This series shares reflections on how activism can be a spiritual practice that roots us in our faith.
(A recent story on CNN depicts the controversy over a statue in Davidson, North Carolina. The statue is located outside of Saint Alban’s Episcopal Church, and it renders Jesus Christ as a homeless man lying on a park bench and includes room to sit down beside it. Photo credit here.)
“Never forget that justice is what love looks like in public”
― Cornel West
I sign up for too much.
Andy and I argue about this weekly if not daily. That I’m doing too much. And of course, it’s compounded by my not making any income to cover the childcare we need sometimes for me to get that “work” done. Sometimes it does seem like there aren’t enough hours in the day to do everything. But, it doesn’t matter – I keep the course because there’s something bigger than me that compels me to work towards justice, compassion, and bringing God’s kingdom to bear in this world. Those reasons include everything from God or Jesus to my children, and the young people and adults I work with on a regular basis – so much is at stake right now and I have a Gospel-of-Mark (a get-off-your-ass) urgency – that drives me to work as if our lives depend on it.
Our lives actually really do depend on it.
Maybe it’s coincidence or serendipitous Holy-Spirit-blowing, but I keep lately having conversations with people about activism. In seminary I did an independent study with a professor on a theology of activism – I wanted to know the ways people have seamlessly integrated faith and activism. Social justice work – advocating and protecting, feeding and housing, loving and serving and walking along side those on the margins, those displaced, those voiceless and oppressed, and stripped of dignity or life – felt like territory that had been pushed out to the periphery of the church, and I couldn’t help but feel that nagging something-isn’t-right. Reading about the Sanctuary Movement and Southside Presbyterian Church in Tucson, Arizona sparked something for me. It made me seek out and see all the injustices that need the capital-C church to respond by standing in the picket lines and hosting forums and panels and getting out into the neighborhoods and streets, mobilizing and moving people forward in pragmatic ways that express God’s reconciliation and equality in radical ways.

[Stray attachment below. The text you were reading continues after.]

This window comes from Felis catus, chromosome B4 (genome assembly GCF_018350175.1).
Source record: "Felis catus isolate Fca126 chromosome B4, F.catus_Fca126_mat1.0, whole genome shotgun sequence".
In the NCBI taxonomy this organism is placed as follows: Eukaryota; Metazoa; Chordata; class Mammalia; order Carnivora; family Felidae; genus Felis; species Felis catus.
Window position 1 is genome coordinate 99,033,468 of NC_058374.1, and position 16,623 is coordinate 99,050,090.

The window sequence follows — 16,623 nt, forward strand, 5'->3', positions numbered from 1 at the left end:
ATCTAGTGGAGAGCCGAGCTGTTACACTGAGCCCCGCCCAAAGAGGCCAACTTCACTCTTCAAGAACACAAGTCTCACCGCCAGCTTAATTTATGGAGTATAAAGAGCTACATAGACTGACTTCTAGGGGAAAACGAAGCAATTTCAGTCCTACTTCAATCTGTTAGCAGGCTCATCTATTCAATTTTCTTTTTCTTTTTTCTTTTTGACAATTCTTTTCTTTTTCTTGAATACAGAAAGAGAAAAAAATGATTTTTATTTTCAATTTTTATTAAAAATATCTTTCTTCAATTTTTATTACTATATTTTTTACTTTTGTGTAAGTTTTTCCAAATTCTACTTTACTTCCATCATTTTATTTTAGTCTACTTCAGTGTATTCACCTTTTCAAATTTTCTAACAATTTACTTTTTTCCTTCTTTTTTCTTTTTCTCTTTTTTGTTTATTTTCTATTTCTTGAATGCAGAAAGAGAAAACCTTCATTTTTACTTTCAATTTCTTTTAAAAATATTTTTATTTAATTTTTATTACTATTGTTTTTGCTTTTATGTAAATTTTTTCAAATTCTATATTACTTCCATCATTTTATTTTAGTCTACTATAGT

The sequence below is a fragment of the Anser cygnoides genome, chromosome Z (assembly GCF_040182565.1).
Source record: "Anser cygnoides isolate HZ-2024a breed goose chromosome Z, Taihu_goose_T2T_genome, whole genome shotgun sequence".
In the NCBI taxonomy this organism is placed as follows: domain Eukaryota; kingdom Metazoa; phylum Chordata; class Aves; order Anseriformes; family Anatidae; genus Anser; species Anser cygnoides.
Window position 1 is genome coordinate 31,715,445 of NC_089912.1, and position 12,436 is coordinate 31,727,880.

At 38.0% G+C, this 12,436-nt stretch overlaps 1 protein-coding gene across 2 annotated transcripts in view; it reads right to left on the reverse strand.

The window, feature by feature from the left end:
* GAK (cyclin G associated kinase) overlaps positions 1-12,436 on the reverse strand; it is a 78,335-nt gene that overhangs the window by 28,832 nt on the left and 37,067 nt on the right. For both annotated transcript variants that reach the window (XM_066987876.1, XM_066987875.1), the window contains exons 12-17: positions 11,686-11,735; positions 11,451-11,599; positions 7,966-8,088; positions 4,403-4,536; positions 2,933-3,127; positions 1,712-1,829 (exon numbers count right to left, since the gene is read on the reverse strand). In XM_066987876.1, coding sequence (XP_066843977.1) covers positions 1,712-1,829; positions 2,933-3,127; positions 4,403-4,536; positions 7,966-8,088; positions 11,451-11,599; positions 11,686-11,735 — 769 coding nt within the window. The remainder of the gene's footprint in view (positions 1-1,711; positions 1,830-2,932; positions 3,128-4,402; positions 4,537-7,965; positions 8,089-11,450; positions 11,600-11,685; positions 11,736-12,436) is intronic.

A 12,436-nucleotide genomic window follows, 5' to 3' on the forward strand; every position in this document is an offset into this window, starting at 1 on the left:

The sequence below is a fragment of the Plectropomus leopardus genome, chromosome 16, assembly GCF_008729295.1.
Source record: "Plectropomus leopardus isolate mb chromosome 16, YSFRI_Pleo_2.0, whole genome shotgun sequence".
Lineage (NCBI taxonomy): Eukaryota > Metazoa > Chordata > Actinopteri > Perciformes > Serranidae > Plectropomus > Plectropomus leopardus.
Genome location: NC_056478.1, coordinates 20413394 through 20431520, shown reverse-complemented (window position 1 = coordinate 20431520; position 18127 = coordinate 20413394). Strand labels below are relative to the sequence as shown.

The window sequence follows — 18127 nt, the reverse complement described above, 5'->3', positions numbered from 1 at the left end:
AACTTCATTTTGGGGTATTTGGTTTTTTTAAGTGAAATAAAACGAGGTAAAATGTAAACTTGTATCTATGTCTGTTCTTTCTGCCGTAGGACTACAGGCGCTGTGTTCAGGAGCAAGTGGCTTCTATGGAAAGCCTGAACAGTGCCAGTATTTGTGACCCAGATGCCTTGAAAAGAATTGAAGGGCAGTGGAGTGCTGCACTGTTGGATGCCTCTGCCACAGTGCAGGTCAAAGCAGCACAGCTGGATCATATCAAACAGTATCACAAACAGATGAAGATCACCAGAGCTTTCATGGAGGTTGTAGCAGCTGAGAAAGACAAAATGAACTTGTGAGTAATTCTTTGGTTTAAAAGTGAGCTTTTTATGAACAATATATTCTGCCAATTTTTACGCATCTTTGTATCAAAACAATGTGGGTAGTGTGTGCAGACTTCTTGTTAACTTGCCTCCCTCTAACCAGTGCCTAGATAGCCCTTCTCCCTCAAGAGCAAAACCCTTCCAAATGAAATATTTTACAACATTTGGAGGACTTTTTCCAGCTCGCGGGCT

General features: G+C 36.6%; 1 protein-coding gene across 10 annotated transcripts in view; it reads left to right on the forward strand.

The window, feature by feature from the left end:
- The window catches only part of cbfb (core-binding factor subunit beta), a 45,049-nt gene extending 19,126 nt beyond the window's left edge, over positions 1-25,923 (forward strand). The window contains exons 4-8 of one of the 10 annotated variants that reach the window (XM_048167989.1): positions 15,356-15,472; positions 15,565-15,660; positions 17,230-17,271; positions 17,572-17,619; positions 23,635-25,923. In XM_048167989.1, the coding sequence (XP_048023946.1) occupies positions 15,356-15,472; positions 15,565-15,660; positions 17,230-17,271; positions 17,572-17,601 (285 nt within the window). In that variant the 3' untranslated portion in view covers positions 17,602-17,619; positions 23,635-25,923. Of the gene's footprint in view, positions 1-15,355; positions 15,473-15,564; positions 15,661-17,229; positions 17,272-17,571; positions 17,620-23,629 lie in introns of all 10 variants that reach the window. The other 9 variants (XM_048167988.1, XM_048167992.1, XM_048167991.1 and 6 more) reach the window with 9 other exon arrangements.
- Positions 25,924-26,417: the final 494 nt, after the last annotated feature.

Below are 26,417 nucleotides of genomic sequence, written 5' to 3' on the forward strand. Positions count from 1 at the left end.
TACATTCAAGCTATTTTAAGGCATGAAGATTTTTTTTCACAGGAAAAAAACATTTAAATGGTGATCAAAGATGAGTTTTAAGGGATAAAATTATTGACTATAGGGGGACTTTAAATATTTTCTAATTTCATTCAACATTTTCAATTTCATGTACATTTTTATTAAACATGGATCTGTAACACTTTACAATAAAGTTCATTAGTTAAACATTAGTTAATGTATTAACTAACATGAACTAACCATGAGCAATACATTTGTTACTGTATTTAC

So all the thinking, wondering, talking, and questioning, especially dreaming with like-minded souls made me want to hear more – to connect faith and activism more, or actually, to see that connection that’s already there. To make sense of the ways we work for both justice and love. And, that’s why this is called “spiritual practices” because they are things we do to be intentional about the activism work we do in the world – everything from resistance to advocacy to campaigning to fundraising to tweeting – and what we do sustain and cultivate our faith.
We’ll hear from a variety of writers, pastors, leaders, activists, and artists about the practices they employ to regularly engage in activism for the sake of the higher call to be the neighbor. Come back in June. It’s going to be encouraging and inspiring to say the very least.
“To be a Christian is to live dangerously, honestly, freely – to step in the name of love as if you may land on nothing, yet to keep on stepping because the something that sustains you no empire can give you and no empire can take away.”
― Cornel West
June 2 Kent McKeever: On Wearing Orange
June 4 Katie Mulligan: On Being Useful
June 6 Emily Maynard: On Listening and Believing
June 9 Ines McBryde: On Worshiping on Earth like Heaven
June 11 Brian Merritt: On Occupying Possibility
June 13 Caris Adel: On Being a Witness
June 16 Daniel Hill: On Considering MLK Jr.
June 18 Christie Popp: On Acts of Loving-Kindness
June 21 Mark Koenig: On Praying for a Girl
June 24 Seth Haines: On Dignity
June 30 Suey Park: On Being A Prophet and Heretic
July 1 Darnell Moore